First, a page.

Advertisement

Symptoms, diagnosis and causes of arterial thrombosis

Symptoms, diagnosis and causes of arterial thrombosis

Symptoms, diagnosis and causes of arterial thrombosis

Symptoms, diagnosis and causes of arterial thrombosis

Submit a request for further information, a quotation or indicative cost. Your enquiry will be forwarded to up to 3 private healthcare providers. They will respond directly with further information.

Get a quote for arterial thrombosis treatment >

Arterial thrombosis is a blood clot in a blood vessel called the artery, which carries oxygenated blood from the heart to other body organs. It is a significant pathological condition which may result in potentially life threatening problems.

Incidence, age and sex

Arterial thrombosis mainly occurs in middle aged or aged individuals. Older individuals are more commonly afflicted with this condition. It may be seen in young adults in rare instances. Men are more predisposed to arterial thrombosis as compared with women.

Signs and symptoms

Arterial thrombus may affect the arteries supplying heart, brain and lower limbs. If coronary arteries supplying the heart get affected, it may lead to angina/chest pain or in severe cases heart attack, also called myocardial infarction. If thrombus occurs in the arteries supplying the brain, then it may hamper the functions of brain, thereby leading to a stroke. Sometimes lower limbs may be involved if arterial thrombus affects arteries of lower limbs. This is called peripheral vascular disorder which may be seen more frequently in smokers. It is characterised by pain in calf muscles especially on walking or climbing stairs which is relieved on rest.

Causes and prevention

Arterial thrombosis occurs as a part of atherosclerosis process in which arterial wall becomes thick and rigid with constricting lumen due to deposition of fatty substance called ‘atheroma’ in the arterial wall. This atheroma may rupture leading to blood clotting around it. This blood clot may remain attached to the arterial wall and is termed as ‘thrombus’. When this thrombus detaches itself from arterial wall and moves freely in its lumen, it is called ‘embolus’. Several risk factor may trigger this event of thrombus formation in arteries, of which aging and family history are most common. Other risk factors include high blood pressure, diabetes, high blood cholesterol, obesity, physical inactivity, emotional stress and smoking.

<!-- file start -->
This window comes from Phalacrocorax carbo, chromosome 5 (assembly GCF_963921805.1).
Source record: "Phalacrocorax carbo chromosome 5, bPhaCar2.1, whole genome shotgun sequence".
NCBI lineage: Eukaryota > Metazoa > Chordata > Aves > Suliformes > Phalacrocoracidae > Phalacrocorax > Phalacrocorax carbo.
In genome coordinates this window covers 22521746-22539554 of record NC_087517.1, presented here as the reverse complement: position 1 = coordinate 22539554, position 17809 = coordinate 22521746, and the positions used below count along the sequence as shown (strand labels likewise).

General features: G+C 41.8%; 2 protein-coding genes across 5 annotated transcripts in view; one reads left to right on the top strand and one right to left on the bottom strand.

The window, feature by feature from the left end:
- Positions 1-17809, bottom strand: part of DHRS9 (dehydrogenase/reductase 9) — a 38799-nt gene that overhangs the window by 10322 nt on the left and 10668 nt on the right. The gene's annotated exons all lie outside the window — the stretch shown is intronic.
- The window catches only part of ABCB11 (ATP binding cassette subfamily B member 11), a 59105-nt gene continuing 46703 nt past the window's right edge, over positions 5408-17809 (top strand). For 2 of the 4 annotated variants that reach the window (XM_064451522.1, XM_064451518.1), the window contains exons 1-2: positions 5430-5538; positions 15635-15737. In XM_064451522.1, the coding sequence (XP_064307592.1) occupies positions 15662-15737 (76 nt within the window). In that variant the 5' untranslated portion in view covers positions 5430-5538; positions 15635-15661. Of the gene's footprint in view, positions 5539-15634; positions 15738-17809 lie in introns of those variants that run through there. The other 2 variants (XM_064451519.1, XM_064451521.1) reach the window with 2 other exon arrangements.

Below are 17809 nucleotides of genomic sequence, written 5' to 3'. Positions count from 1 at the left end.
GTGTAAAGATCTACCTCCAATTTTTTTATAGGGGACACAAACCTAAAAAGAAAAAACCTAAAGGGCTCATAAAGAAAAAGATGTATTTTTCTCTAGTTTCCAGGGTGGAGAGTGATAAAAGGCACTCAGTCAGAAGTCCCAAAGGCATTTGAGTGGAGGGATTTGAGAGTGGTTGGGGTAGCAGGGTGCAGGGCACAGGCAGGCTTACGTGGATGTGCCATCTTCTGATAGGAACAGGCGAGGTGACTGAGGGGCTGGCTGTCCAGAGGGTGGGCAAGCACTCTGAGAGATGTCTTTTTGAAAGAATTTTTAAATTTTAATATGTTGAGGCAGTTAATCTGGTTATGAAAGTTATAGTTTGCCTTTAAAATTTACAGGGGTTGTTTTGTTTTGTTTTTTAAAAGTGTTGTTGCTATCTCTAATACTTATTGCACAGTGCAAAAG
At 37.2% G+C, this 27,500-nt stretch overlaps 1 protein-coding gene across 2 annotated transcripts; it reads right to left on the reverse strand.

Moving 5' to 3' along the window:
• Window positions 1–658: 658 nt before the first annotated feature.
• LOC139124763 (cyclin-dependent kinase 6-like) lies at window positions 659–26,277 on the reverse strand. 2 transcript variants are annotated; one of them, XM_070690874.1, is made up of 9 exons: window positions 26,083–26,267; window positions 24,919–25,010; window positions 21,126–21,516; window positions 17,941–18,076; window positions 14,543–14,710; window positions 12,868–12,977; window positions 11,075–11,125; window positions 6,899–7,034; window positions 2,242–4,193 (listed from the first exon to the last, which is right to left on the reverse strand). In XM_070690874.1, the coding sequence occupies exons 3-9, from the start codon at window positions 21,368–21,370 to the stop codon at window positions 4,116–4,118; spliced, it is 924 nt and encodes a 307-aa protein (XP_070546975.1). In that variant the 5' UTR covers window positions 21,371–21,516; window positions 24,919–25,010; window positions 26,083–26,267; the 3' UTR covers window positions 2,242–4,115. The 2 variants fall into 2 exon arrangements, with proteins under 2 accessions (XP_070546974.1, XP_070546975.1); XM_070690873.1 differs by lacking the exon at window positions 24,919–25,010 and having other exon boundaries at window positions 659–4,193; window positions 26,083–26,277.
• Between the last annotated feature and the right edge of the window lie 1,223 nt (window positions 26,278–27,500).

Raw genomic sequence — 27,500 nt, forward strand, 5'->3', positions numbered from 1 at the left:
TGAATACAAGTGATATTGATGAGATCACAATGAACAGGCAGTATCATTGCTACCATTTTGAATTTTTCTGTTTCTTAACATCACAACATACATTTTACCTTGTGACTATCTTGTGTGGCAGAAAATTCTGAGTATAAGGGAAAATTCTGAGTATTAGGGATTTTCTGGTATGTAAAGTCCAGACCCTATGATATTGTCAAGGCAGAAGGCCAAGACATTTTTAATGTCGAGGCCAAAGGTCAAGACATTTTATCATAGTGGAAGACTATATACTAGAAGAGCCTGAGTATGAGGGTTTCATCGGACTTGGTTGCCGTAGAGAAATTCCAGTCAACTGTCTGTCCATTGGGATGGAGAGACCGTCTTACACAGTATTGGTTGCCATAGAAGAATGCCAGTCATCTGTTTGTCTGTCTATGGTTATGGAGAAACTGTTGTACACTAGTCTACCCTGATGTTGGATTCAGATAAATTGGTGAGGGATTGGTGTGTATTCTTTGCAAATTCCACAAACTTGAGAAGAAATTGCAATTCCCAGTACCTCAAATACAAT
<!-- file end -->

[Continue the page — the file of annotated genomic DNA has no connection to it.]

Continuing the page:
Following are some preventive measures which may help in stopping the development or progression of this pathogenic process:

  • Maintain adequate weight
  • Physical exercises- Daily physical exercises like running, brisk walking, cycling, swimming or aerobic are helpful.
  • Appropriate dietary habits- It helps not only in shedding excess weight but also reduces blood cholesterol and lipids. Low salt along with low fat diet is advisable. Increased consumption of fruits and vegetables is healthy.
  • Cessation of smoking- Immediate benefit occurs on stopping smoking. Risk of heart disease and stroke may reduce drastically.

Complications

The complications of arterial thrombus depend upon the organ affected. In case of heart, patient may have irregular heart beats or in severe instances heart failure which may end in death, if not managed promptly. Involvement of brain causes stroke which results in weakening of limbs and speech impairment. Moreover complete block of lower limb artery by arterial thrombus may result in irreversible damage to the limbs called gangrene.

Submit a request for further information, a quotation or indicative cost. Your enquiry will be forwarded to up to 3 private healthcare providers. They will respond directly with further information.

Get a quote for arterial thrombosis treatment >

Advertisement

Features

Latest news

Val Cornwall was diagnosed with osteoarthritis

Andrew Goldberg was featured on Radio 4's 'Inside Health' in 2014.

30,000 people are diagnosed with ankle arthritis annually

Symptoms, diagnosis and causes of arterial thrombosis

Find a ...

Advertisement